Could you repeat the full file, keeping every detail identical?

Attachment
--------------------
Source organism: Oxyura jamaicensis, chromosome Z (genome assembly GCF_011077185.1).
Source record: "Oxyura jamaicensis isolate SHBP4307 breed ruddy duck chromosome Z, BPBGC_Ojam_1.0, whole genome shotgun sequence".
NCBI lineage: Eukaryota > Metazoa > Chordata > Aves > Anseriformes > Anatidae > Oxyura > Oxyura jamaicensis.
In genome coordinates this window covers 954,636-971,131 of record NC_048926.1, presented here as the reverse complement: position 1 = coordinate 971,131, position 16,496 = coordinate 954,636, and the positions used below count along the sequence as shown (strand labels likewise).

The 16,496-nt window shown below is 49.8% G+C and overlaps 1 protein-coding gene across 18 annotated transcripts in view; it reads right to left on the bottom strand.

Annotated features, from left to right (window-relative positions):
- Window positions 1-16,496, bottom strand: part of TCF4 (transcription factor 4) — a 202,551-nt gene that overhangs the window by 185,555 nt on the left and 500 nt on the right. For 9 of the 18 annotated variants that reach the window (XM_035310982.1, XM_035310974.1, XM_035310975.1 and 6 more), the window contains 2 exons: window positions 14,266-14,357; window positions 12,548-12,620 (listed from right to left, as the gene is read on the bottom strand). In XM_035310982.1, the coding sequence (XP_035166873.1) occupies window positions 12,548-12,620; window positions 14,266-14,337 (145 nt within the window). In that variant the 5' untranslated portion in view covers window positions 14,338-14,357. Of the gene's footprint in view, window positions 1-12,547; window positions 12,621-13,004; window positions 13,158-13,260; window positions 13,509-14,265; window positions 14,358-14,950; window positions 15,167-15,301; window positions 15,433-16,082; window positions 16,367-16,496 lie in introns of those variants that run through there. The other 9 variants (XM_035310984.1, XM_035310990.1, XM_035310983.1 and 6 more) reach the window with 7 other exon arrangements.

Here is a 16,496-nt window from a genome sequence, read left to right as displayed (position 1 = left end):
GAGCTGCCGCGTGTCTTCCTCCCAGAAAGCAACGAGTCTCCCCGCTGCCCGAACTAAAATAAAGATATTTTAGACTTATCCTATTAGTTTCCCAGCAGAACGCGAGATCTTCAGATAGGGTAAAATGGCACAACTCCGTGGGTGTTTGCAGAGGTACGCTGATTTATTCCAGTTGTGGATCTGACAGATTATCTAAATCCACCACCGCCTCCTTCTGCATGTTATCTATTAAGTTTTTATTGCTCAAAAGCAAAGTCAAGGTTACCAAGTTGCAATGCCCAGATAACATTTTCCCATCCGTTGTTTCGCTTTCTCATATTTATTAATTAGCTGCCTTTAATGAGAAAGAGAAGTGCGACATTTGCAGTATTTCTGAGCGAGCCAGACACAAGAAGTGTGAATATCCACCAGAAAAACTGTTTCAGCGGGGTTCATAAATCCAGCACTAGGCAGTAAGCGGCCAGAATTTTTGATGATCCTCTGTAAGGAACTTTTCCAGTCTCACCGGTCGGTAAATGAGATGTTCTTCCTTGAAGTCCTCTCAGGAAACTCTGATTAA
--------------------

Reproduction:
Source organism: Oxyura jamaicensis, chromosome Z (genome assembly GCF_011077185.1).
Source record: "Oxyura jamaicensis isolate SHBP4307 breed ruddy duck chromosome Z, BPBGC_Ojam_1.0, whole genome shotgun sequence".
NCBI lineage: Eukaryota > Metazoa > Chordata > Aves > Anseriformes > Anatidae > Oxyura > Oxyura jamaicensis.
In genome coordinates this window covers 954,636-971,131 of record NC_048926.1, presented here as the reverse complement: position 1 = coordinate 971,131, position 16,496 = coordinate 954,636, and the positions used below count along the sequence as shown (strand labels likewise).

The 16,496-nt window shown below is 49.8% G+C and overlaps 1 protein-coding gene across 18 annotated transcripts in view; it reads right to left on the bottom strand.

Annotated features, from left to right (window-relative positions):
- Window positions 1-16,496, bottom strand: part of TCF4 (transcription factor 4) — a 202,551-nt gene that overhangs the window by 185,555 nt on the left and 500 nt on the right. For 9 of the 18 annotated variants that reach the window (XM_035310982.1, XM_035310974.1, XM_035310975.1 and 6 more), the window contains 2 exons: window positions 14,266-14,357; window positions 12,548-12,620 (listed from right to left, as the gene is read on the bottom strand). In XM_035310982.1, the coding sequence (XP_035166873.1) occupies window positions 12,548-12,620; window positions 14,266-14,337 (145 nt within the window). In that variant the 5' untranslated portion in view covers window positions 14,338-14,357. Of the gene's footprint in view, window positions 1-12,547; window positions 12,621-13,004; window positions 13,158-13,260; window positions 13,509-14,265; window positions 14,358-14,950; window positions 15,167-15,301; window positions 15,433-16,082; window positions 16,367-16,496 lie in introns of those variants that run through there. The other 9 variants (XM_035310984.1, XM_035310990.1, XM_035310983.1 and 6 more) reach the window with 7 other exon arrangements.

Here is a 16,496-nt window from a genome sequence, read left to right as displayed (position 1 = left end):
GAGCTGCCGCGTGTCTTCCTCCCAGAAAGCAACGAGTCTCCCCGCTGCCCGAACTAAAATAAAGATATTTTAGACTTATCCTATTAGTTTCCCAGCAGAACGCGAGATCTTCAGATAGGGTAAAATGGCACAACTCCGTGGGTGTTTGCAGAGGTACGCTGATTTATTCCAGTTGTGGATCTGACAGATTATCTAAATCCACCACCGCCTCCTTCTGCATGTTATCTATTAAGTTTTTATTGCTCAAAAGCAAAGTCAAGGTTACCAAGTTGCAATGCCCAGATAACATTTTCCCATCCGTTGTTTCGCTTTCTCATATTTATTAATTAGCTGCCTTTAATGAGAAAGAGAAGTGCGACATTTGCAGTATTTCTGAGCGAGCCAGACACAAGAAGTGTGAATATCCACCAGAAAAACTGTTTCAGCGGGGTTCATAAATCCAGCACTAGGCAGTAAGCGGCCAGAATTTTTGATGATCCTCTGTAAGGAACTTTTCCAGTCTCACCGGTCGGTAAATGAGATGTTCTTCCTTGAAGTCCTCTCAGGAAACTCTGATTAA